In a Venn diagram where one side represents Denver Broncos players and the other represents prominent 20th century artists, there is only one person who lies in the overlapping area.
That would be Ernie Barnes, who was a guard for the team from 1963-64 and later became more well known as a painter whose works were featured on album covers for artists including Marvin Gaye and Curtis Mayfield, as well as in television shows and movies.
A little over a week ago, the internationally famous auction house Christie's in New York City held its 20th century auction, and Barnes' 1976 painting "The Sugar Shack" went for $15.3 million.
Barnes was the first (and really, to this point, is still the only) pro football player to become widely known and wildly successful in the art world.
Born in Durham, North Carolina, Barnes was interested in art from an early age.
"As a youth I would read all the books of the most famous artists of all time," I recall he once told me. "I was just captivated by the idea of being able to express oneself with a paintbrush."
Segregation and economics prevented him from seeing the works of the masters for several years, but his interest in art never waned.
An outstanding high school football player, he earned a full scholarship to North Carolina Central, an HBCU, where he majored in art. Certainly, of all the scholarship football players in our nation's history, I would imagine Ernie was one of few to major in art.
After graduation, he played pro football for several years, starting out with the Baltimore Colts in 1959 before joining the Titans of New York (who eventually became the New York Jets) in 1960. Then, Ernie played for the San Diego Chargers in 1960 and 1961, and in an offhand way that is how I first came to see his works.
At that time, the assistant ticket manager of the Chargers was Gail Stuckey, who later would be ticket manager for the Broncos.
One day in his office, I noticed several pieces by Ernie Barnes on Gail's walls, and I asked how he came to be in possession of them.
"When Ernie was still a struggling artist and playing for the Chargers, after both seasons he was looking to head home to North Carolina, but was short of funds." Gail said.
Pro football salaries then were not what they are today.
"So I paid him for a few pieces, and Ernie went home," Gail told me.
I can only hope that Gail's estate held on to those Ernie Barnes originals.
Dubbed "'Rembrandt' of the Broncos" by The Denver Post's Empire Magazine, Barnes came to Denver for the 1963 and 1964 seasons and was a solid starting guard for the Broncos. Barnes started 20 games in those two seasons and was never the reason the Broncos lacked success on the field.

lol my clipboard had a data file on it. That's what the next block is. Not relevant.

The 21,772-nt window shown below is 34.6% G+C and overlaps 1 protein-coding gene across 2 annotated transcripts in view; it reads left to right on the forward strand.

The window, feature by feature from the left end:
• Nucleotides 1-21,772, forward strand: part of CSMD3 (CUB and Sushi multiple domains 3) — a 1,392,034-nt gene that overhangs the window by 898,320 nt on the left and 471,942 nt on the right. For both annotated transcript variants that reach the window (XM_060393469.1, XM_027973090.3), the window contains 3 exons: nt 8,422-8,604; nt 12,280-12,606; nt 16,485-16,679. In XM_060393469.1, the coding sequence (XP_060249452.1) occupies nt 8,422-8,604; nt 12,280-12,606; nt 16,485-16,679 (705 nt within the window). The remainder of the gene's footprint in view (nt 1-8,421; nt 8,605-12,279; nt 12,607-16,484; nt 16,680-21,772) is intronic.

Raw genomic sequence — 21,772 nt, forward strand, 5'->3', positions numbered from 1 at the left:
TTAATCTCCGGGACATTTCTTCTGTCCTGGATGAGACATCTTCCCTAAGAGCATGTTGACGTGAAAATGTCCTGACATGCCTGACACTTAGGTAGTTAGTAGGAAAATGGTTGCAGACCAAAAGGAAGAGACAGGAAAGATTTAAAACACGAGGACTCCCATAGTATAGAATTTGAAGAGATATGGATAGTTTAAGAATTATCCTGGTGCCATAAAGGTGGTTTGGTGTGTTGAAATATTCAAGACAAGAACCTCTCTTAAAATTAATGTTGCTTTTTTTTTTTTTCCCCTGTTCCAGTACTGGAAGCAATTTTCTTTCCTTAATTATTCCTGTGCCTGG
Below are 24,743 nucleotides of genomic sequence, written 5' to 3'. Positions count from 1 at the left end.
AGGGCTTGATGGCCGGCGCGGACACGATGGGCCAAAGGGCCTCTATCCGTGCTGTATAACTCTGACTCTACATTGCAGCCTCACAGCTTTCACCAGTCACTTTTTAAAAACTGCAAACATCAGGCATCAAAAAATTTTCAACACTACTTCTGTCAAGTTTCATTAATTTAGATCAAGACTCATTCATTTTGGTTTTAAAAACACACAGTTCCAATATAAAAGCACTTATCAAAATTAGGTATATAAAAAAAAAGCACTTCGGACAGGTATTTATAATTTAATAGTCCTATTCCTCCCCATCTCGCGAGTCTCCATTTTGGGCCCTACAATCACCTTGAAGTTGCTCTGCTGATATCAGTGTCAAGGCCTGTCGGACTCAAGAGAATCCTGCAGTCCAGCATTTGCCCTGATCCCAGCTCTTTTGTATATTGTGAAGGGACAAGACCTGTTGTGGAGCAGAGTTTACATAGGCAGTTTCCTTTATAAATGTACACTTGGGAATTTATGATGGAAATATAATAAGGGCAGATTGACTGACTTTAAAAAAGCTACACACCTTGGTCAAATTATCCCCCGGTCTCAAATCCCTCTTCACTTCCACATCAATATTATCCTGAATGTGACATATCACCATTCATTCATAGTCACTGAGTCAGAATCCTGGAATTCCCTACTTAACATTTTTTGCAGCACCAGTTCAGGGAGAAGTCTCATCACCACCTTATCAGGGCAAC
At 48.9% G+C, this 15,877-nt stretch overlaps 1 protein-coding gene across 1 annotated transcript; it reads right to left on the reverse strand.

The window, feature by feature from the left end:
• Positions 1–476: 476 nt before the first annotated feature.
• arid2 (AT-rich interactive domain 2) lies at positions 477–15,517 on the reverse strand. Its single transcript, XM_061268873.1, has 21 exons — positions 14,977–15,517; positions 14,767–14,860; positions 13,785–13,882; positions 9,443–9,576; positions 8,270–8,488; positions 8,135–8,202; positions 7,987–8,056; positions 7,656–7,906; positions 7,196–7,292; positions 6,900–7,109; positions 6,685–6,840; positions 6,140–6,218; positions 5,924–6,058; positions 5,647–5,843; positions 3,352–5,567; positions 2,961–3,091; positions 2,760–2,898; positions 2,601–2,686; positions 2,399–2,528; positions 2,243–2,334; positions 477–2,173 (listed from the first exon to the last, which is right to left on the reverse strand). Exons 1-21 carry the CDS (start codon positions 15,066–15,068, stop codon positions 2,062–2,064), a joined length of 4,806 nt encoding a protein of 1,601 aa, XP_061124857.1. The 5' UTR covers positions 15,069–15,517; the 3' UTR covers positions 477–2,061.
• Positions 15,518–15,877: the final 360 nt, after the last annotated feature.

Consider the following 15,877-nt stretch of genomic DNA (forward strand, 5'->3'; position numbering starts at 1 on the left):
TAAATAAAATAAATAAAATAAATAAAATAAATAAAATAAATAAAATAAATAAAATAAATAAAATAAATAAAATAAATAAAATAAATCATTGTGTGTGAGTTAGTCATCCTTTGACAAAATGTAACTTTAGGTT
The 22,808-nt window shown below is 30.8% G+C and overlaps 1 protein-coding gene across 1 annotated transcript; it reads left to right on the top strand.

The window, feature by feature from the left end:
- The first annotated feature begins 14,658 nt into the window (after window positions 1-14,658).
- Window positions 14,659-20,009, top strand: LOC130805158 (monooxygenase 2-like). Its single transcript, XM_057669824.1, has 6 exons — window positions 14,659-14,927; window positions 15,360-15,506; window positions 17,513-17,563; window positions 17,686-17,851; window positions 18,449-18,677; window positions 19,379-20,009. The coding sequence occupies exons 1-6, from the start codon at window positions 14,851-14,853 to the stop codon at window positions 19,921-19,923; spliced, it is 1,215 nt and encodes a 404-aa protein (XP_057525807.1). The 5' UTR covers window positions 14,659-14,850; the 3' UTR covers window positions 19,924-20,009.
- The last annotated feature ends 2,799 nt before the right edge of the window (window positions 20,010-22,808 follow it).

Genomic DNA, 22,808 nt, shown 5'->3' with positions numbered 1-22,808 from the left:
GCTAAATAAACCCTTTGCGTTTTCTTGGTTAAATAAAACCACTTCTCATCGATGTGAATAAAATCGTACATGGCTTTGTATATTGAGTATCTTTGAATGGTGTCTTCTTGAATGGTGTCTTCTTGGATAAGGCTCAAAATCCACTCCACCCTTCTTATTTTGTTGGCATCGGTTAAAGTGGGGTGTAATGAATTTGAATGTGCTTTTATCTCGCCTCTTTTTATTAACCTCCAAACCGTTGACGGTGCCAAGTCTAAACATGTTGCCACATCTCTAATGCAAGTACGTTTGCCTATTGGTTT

Football, in fact, was a major source of inspiration for Barnes. He often worked on scenes from his profession, of the sideline, the action and even of his coaches; his painting titled "October 4, 1964" depicted Broncos head coach Jack Faulkner during his final game before the team released him from his position. Faulkner later commissioned two paintings from Barnes, as The Post's Harry Farrar reported.
"My interpretation of pro football is that the players are gladiators in the arena," Barnes told Farrar. "It's a throwback to the blood-thirsty Roman Colosseum mobs. I want my paintings to bring the crowd right into the action on the field so that the people can feel the same emotions that the players feel."
But after his time in Denver, he decided to focus on his painting entirely, encouraged by actors Vincent Price and Jack Palance, who were also art collectors or painters themselves, and their interest in his work. In this new full-time career, his success was enormous.
Ernie became recognized for being "the most expressive painter of sports since George Bellows," made his debut at the Grand Central Art Galleries in New York City and then continued to exhibit as an artist. That came in 1966, after impressing Sonny Werblin, one of the early owners of the New York Jets (the Titans when Ernie played for them).
Barnes' most famous painting is "The Sugar Shack," a piece showing a group of Black dancers. The singer Marvin Gaye later used it on the cover of his album "I Want You," which was released in 1976.
Gaye had seen several of Barnes' paintings in the back seat of Ernie's car, and it was very soon thereafter that Gaye commissioned an adaptation of the work for his album cover. The painting was inspired by the memory of an experience Barnes had as a teen, when he managed to sneak into a dance party at a venue called The Armory.
Fast forward to when I began with the Broncos in 1978. I was very familiar with his work and a few years into my tenure, I decided that it would be great if Ernie Barnes drew the cover of our media guide.
I found Ernie after a number of phone calls, and he actually returned my calls.
He could not have been more charming or gracious, but explained that his contractual situations did not allow him to paint anything without charging a fee.
Naturally, I asked what the fee might be.
Naturally, it was more than my budget for the media guide.
So we both chuckled and I congratulated him again on his fabulous career before moving on.
"The Sugar Shack," by the way, not only graced a Marvin Gaye album but was featured in the credits of a classic sitcom, "Good Times," one of the first sitcoms to focus on the struggles and successes of a Black family.
However, the enormous success of "The Sugar Shack" cannot be measured strictly by having sold for $15.3 million at Christie's.
Like all the other works of former Bronco Ernie Barnes, it helps tell positive stories about sport, art, passion and Blackness in America.
The Broncos are honored to have Ernie Barnes among our alumni.